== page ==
Fruits of Thailand: Healthy and Delicious Food You Must Try

The fruits of Thailand are undoubtedly some of the most delicious and healthy Thai food you might indulge in during your trip in the country. Well, there is no secret that wherever in the world you are, you can find the freshest and best quality produce at the local markets. And if you are up for it, you can even bargain for the best price.

Where to buy fruits in Bangkok?

Practically anywhere. You’ll find street vendors selling sliced pineapple, nicely packed durian, watermelon or longan fruit everywhere you go.

If you fancy going local, then head to the popular fruit market in Bangkok – Or Tor Kor, or Klong Toey Fresh Market, Pak Klong Talat Flower Market, Train Market (Dalat Roi Fai), Bon Marche farmers market, Talat Aw Taw Kaw market.

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Where to buy fruits in Chiang Mai?

Our favourite is the Chiang Mai Gate Market or Talat Pratu Chiang Mai.

If you get there in the afternoon or evening, you will find a great variety of street food, but if you go in the early morning, you will be able to find a small fruit paradise. Call it a walk-in natural pharmacy.

You’ll find lots of fresh vegs & fruits at the popular Chiang Mai fruit markets – Muang Mai Market, Warorot Market, Kamthieng Farmers Market, Sompet Market, or Tohn Payorm Market where you’ll find oodles of Thai fruits.

Remarkable fruits of Thailand


One of the most popular fruits from Thailand. Sweet, with a hint of sour taste, incredibly aromatic and refreshing. You’ll find it freshly sliced, or in many variations of smoothies, or as a main ingredient of a famous Thai dish – Mango Sticky Rice.

It improves digestion, clears skin, lowers cholesterol, and prevents cancer.

Tastes like: mix of lemon, cantaloupe and avocado
How to eat it: peel off the skin and slice it around the nut. Or, cut in half, remove the nut and scoop the pulp out with a spoon.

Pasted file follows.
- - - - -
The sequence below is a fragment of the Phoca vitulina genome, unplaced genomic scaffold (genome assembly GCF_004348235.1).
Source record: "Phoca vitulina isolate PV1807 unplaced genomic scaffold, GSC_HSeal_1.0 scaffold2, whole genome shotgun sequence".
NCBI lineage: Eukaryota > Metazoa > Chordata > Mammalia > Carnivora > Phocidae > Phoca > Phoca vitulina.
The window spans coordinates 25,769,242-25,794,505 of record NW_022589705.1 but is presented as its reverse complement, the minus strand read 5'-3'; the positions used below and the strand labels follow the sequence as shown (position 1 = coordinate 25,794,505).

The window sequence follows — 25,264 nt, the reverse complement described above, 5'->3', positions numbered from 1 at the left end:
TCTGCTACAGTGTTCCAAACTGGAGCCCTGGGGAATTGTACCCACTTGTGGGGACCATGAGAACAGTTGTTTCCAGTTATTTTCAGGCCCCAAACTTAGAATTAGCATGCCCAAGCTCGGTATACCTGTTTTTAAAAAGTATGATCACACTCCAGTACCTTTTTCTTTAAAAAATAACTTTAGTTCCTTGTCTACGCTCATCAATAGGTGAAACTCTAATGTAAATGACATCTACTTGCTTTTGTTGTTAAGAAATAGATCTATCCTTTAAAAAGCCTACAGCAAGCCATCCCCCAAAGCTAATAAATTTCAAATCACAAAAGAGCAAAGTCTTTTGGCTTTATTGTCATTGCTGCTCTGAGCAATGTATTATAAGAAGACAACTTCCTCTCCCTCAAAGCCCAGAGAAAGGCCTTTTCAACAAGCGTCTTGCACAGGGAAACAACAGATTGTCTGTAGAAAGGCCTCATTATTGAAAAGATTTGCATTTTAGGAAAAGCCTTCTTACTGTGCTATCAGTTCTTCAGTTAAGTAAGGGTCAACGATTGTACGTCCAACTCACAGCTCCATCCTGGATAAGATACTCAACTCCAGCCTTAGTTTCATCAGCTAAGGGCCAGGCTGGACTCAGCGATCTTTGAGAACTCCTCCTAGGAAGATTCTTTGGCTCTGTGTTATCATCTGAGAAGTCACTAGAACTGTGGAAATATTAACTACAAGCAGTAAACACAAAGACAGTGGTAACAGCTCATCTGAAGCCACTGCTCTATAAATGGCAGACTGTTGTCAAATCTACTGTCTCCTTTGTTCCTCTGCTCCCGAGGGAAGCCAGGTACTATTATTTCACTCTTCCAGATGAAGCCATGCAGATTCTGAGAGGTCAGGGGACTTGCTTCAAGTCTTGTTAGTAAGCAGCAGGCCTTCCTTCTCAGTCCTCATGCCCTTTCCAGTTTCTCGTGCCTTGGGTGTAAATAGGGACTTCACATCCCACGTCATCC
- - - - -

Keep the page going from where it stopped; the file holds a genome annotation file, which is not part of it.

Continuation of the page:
Price: Depending on season and variety, the price ranges from 40 to 80 ฿ (1.20 – 2.40 USD) / kg

Mango season in Thailand: March – June, but we were lucky to find some good mangos in Chiang Mai also in January and February.


Image by Engin Akyurt from Pixabay

Light, mildly sweet, juicy with a chewy texture. Rich in vitamin C, calcium, iron, phosphorus, magnesium, copper, and fibre. Cures high fever, bad stomach, prevents diarrhea, smoothes your skin, treats diabetes and works as an energy booster.

Tastes similar to: lychee
How to eat: once the leather skin of the fruit is soft, you will be able to open the shell with your nails and take out the white, egg-shaped fruit.
Price: 30-60 ฿ (0.9-1.9 USD)/kg.

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Spiky from outside, creamy, soft, and ultimately delicious fruit in Thailand! Yes, we do confess, we are durian lovers, and we recommend giving it a try when in Southeast Asia.

what to eat in Thailand
Image by Najib Zamri from Pixabay

Durian is very sweet, with a very particular custard-like texture. Yes, and the smell that might put you off. It’s full of fiber, vitamin C, and B-vitamins. It lowers blood sugar, reduce cancer risk, and has some antibacterial properties, too.

Tastes similar to: there’s nothing like durian in this world, trust us.
How to eat it: buy a package of one or two pieces of peeled off durian. Watch out for the big hard nut inside. You’ll be able to find chips, ice-cream, candies, cookies with durian flavour, but that’s not the way to experience real durian.